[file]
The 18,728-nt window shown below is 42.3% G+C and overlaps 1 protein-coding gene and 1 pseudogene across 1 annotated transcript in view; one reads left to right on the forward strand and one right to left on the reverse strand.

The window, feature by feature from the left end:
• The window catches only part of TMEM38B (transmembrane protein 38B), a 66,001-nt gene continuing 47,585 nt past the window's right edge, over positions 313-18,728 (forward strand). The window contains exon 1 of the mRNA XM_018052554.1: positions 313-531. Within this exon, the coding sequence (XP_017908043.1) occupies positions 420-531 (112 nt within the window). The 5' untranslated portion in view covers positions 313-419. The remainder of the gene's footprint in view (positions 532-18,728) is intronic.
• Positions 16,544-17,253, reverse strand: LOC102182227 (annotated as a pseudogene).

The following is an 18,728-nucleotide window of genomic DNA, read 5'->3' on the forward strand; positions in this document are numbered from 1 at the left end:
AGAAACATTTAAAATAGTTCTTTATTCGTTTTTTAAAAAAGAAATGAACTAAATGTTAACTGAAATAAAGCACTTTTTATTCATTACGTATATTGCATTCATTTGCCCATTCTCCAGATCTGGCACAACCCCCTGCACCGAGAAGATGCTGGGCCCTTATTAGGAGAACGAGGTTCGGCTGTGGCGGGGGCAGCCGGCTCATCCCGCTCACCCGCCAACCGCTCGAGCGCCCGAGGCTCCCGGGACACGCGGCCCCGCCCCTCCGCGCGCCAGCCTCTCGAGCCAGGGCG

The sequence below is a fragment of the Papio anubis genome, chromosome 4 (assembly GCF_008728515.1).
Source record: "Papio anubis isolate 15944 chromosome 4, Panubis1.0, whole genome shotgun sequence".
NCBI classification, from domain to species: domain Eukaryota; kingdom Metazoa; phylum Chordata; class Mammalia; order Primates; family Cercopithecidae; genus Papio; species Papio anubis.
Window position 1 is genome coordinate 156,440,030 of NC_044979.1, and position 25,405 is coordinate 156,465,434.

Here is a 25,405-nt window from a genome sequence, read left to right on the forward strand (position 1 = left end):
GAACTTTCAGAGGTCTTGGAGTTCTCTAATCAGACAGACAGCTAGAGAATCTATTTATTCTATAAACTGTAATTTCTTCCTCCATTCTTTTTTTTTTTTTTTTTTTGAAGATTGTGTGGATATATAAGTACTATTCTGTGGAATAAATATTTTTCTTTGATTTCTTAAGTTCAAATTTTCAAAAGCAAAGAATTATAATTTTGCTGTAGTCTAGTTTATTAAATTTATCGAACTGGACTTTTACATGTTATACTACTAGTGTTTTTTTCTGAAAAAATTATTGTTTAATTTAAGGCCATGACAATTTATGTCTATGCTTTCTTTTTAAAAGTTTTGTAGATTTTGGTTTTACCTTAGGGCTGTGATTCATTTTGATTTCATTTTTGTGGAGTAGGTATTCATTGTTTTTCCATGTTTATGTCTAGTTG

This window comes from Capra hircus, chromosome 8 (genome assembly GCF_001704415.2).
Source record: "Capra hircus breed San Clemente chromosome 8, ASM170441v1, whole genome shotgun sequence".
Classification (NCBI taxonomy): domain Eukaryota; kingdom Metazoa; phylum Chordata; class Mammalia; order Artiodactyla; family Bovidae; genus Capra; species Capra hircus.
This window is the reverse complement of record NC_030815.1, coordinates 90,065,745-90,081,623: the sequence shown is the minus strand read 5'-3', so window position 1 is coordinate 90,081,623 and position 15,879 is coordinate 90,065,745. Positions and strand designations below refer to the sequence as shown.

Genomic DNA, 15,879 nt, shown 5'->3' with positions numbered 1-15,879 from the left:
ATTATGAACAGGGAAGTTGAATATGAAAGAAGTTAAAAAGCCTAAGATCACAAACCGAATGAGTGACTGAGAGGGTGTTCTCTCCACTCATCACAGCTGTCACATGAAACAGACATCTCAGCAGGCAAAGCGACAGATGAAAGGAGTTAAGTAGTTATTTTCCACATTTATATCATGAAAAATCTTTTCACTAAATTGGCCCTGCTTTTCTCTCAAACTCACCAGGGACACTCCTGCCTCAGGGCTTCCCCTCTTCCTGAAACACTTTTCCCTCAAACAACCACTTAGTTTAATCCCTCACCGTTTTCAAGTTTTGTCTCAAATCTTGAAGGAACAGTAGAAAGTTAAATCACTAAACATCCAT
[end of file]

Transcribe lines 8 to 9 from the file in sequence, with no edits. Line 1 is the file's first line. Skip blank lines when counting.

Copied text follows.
Source record: "Papio anubis isolate 15944 chromosome 4, Panubis1.0, whole genome shotgun sequence".
NCBI classification, from domain to species: domain Eukaryota; kingdom Metazoa; phylum Chordata; class Mammalia; order Primates; family Cercopithecidae; genus Papio; species Papio anubis.